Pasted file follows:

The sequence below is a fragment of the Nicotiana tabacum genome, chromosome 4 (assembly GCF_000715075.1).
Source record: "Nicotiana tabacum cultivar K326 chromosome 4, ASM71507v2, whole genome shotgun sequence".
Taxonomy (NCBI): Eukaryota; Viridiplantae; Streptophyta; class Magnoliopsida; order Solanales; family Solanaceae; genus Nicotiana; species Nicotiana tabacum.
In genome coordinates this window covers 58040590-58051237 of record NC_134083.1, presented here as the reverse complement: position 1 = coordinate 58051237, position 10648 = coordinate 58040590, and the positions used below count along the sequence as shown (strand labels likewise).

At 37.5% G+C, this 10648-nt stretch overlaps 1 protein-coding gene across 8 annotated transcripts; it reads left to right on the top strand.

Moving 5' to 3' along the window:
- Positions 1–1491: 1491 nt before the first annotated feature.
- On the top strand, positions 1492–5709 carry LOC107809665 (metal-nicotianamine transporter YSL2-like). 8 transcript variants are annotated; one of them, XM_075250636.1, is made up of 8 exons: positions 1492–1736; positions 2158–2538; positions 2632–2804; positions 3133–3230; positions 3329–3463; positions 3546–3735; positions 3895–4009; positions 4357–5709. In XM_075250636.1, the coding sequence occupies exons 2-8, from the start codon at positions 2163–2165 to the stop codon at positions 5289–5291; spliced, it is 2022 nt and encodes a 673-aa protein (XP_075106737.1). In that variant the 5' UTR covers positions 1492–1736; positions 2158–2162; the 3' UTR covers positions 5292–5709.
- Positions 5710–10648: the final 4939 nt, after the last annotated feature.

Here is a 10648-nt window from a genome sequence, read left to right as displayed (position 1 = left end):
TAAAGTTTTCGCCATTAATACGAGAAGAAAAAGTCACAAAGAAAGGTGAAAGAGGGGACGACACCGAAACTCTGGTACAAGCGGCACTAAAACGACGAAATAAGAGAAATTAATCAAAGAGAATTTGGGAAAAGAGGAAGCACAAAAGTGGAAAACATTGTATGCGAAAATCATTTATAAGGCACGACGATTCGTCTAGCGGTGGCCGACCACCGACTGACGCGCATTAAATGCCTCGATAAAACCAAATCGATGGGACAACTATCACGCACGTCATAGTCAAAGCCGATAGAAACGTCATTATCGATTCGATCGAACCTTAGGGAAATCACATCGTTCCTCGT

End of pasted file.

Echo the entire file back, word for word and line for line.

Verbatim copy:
The sequence below is a fragment of the Nicotiana tabacum genome, chromosome 4 (assembly GCF_000715075.1).
Source record: "Nicotiana tabacum cultivar K326 chromosome 4, ASM71507v2, whole genome shotgun sequence".
Taxonomy (NCBI): Eukaryota; Viridiplantae; Streptophyta; class Magnoliopsida; order Solanales; family Solanaceae; genus Nicotiana; species Nicotiana tabacum.
In genome coordinates this window covers 58040590-58051237 of record NC_134083.1, presented here as the reverse complement: position 1 = coordinate 58051237, position 10648 = coordinate 58040590, and the positions used below count along the sequence as shown (strand labels likewise).

At 37.5% G+C, this 10648-nt stretch overlaps 1 protein-coding gene across 8 annotated transcripts; it reads left to right on the top strand.

Moving 5' to 3' along the window:
- Positions 1–1491: 1491 nt before the first annotated feature.
- On the top strand, positions 1492–5709 carry LOC107809665 (metal-nicotianamine transporter YSL2-like). 8 transcript variants are annotated; one of them, XM_075250636.1, is made up of 8 exons: positions 1492–1736; positions 2158–2538; positions 2632–2804; positions 3133–3230; positions 3329–3463; positions 3546–3735; positions 3895–4009; positions 4357–5709. In XM_075250636.1, the coding sequence occupies exons 2-8, from the start codon at positions 2163–2165 to the stop codon at positions 5289–5291; spliced, it is 2022 nt and encodes a 673-aa protein (XP_075106737.1). In that variant the 5' UTR covers positions 1492–1736; positions 2158–2162; the 3' UTR covers positions 5292–5709.
- Positions 5710–10648: the final 4939 nt, after the last annotated feature.

Here is a 10648-nt window from a genome sequence, read left to right as displayed (position 1 = left end):
TAAAGTTTTCGCCATTAATACGAGAAGAAAAAGTCACAAAGAAAGGTGAAAGAGGGGACGACACCGAAACTCTGGTACAAGCGGCACTAAAACGACGAAATAAGAGAAATTAATCAAAGAGAATTTGGGAAAAGAGGAAGCACAAAAGTGGAAAACATTGTATGCGAAAATCATTTATAAGGCACGACGATTCGTCTAGCGGTGGCCGACCACCGACTGACGCGCATTAAATGCCTCGATAAAACCAAATCGATGGGACAACTATCACGCACGTCATAGTCAAAGCCGATAGAAACGTCATTATCGATTCGATCGAACCTTAGGGAAATCACATCGTTCCTCGT